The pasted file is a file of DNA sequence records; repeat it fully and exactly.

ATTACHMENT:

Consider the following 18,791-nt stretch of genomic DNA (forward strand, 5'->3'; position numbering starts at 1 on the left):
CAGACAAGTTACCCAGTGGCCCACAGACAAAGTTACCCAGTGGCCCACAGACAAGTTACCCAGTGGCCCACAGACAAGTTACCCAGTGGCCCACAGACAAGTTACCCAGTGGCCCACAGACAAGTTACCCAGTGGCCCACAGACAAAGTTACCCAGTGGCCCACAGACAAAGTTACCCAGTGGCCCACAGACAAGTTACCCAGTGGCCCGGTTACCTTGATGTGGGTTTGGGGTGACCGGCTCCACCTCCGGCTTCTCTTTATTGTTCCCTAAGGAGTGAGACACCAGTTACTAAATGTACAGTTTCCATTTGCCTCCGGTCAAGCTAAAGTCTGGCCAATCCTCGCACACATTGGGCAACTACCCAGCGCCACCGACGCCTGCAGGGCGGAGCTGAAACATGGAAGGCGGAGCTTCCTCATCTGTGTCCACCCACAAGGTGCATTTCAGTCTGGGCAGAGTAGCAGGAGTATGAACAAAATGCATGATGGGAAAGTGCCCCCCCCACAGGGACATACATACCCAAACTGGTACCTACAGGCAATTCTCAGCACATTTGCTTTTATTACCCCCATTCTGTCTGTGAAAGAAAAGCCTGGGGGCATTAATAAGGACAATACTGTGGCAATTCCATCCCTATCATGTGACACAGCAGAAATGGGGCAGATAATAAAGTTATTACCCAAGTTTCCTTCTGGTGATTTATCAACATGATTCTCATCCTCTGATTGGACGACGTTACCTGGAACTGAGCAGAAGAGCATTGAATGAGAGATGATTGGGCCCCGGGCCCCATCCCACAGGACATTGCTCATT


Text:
Consider the following 18,791-nt stretch of genomic DNA (forward strand, 5'->3'; position numbering starts at 1 on the left):
CAGACAAGTTACCCAGTGGCCCACAGACAAAGTTACCCAGTGGCCCACAGACAAGTTACCCAGTGGCCCACAGACAAGTTACCCAGTGGCCCACAGACAAGTTACCCAGTGGCCCACAGACAAGTTACCCAGTGGCCCACAGACAAAGTTACCCAGTGGCCCACAGACAAAGTTACCCAGTGGCCCACAGACAAGTTACCCAGTGGCCCGGTTACCTTGATGTGGGTTTGGGGTGACCGGCTCCACCTCCGGCTTCTCTTTATTGTTCCCTAAGGAGTGAGACACCAGTTACTAAATGTACAGTTTCCATTTGCCTCCGGTCAAGCTAAAGTCTGGCCAATCCTCGCACACATTGGGCAACTACCCAGCGCCACCGACGCCTGCAGGGCGGAGCTGAAACATGGAAGGCGGAGCTTCCTCATCTGTGTCCACCCACAAGGTGCATTTCAGTCTGGGCAGAGTAGCAGGAGTATGAACAAAATGCATGATGGGAAAGTGCCCCCCCCACAGGGACATACATACCCAAACTGGTACCTACAGGCAATTCTCAGCACATTTGCTTTTATTACCCCCATTCTGTCTGTGAAAGAAAAGCCTGGGGGCATTAATAAGGACAATACTGTGGCAATTCCATCCCTATCATGTGACACAGCAGAAATGGGGCAGATAATAAAGTTATTACCCAAGTTTCCTTCTGGTGATTTATCAACATGATTCTCATCCTCTGATTGGACGACGTTACCTGGAACTGAGCAGAAGAGCATTGAATGAGAGATGATTGGGCCCCGGGCCCCATCCCACAGGACATTGCTCATT